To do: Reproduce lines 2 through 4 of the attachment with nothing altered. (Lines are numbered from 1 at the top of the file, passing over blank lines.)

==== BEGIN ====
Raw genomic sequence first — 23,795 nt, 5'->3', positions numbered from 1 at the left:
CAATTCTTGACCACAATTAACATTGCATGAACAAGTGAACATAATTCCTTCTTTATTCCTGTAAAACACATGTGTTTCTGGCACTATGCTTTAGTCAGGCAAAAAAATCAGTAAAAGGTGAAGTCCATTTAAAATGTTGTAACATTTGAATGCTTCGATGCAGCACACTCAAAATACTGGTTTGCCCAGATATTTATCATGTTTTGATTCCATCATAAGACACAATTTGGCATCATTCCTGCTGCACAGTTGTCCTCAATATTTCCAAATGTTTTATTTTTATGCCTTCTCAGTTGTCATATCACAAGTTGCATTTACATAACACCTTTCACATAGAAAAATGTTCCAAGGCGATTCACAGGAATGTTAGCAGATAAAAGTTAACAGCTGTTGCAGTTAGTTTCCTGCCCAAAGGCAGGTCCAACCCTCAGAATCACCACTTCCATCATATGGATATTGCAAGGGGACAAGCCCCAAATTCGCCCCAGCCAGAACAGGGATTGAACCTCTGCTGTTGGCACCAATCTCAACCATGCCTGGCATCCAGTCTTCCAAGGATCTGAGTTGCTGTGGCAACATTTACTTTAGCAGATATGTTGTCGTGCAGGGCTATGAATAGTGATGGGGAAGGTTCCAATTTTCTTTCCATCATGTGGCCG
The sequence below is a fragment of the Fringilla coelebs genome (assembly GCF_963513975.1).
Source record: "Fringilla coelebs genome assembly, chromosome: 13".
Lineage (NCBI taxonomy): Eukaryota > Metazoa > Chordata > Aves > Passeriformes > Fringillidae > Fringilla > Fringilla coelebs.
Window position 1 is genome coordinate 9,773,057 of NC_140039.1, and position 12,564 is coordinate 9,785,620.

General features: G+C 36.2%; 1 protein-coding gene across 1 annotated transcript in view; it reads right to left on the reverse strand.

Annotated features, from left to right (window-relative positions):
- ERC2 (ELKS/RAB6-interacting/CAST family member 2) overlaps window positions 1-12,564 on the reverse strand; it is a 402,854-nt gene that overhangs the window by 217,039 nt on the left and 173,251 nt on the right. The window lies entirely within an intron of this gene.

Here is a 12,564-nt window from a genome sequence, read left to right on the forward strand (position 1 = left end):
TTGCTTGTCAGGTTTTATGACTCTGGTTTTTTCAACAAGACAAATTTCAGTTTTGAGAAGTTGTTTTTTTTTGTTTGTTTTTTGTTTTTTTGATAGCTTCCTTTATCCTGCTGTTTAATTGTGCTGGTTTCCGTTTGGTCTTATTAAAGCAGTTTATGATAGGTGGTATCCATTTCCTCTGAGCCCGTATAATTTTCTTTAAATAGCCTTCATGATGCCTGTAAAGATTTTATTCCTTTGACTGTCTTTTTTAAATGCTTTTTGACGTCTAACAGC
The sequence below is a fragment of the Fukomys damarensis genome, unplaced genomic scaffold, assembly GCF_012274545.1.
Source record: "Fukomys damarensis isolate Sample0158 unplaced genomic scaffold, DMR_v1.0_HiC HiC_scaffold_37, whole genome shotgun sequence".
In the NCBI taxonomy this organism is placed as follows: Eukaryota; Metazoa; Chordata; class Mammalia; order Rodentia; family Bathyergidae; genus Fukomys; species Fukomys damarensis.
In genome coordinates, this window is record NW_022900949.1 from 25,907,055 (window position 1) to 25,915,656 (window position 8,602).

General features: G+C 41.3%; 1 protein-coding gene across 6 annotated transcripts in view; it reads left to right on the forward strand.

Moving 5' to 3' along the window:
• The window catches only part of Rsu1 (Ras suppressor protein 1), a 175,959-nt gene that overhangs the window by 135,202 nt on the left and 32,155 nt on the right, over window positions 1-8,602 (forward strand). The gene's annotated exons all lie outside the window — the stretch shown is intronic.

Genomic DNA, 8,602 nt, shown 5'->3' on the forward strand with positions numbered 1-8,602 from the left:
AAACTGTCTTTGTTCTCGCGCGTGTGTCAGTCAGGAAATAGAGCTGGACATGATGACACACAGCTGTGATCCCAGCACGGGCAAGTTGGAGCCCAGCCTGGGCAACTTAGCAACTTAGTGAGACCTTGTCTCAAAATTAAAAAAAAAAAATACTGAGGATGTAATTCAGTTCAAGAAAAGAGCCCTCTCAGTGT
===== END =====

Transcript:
CAATTCTTGACCACAATTAACATTGCATGAACAAGTGAACATAATTCCTTCTTTATTCCTGTAAAACACATGTGTTTCTGGCACTATGCTTTAGTCAGGCAAAAAAATCAGTAAAAGGTGAAGTCCATTTAAAATGTTGTAACATTTGAATGCTTCGATGCAGCACACTCAAAATACTGGTTTGCCCAGATATTTATCATGTTTTGATTCCATCATAAGACACAATTTGGCATCATTCCTGCTGCACAGTTGTCCTCAATATTTCCAAATGTTTTATTTTTATGCCTTCTCAGTTGTCATATCACAAGTTGCATTTACATAACACCTTTCACATAGAAAAATGTTCCAAGGCGATTCACAGGAATGTTAGCAGATAAAAGTTAACAGCTGTTGCAGTTAGTTTCCTGCCCAAAGGCAGGTCCAACCCTCAGAATCACCACTTCCATCATATGGATATTGCAAGGGGACAAGCCCCAAATTCGCCCCAGCCAGAACAGGGATTGAACCTCTGCTGTTGGCACCAATCTCAACCATGCCTGGCATCCAGTCTTCCAAGGATCTGAGTTGCTGTGGCAACATTTACTTTAGCAGATATGTTGTCGTGCAGGGCTATGAATAGTGATGGGGAAGGTTCCAATTTTCTTTCCATCATGTGGCCG
The sequence below is a fragment of the Fringilla coelebs genome (assembly GCF_963513975.1).
Source record: "Fringilla coelebs genome assembly, chromosome: 13".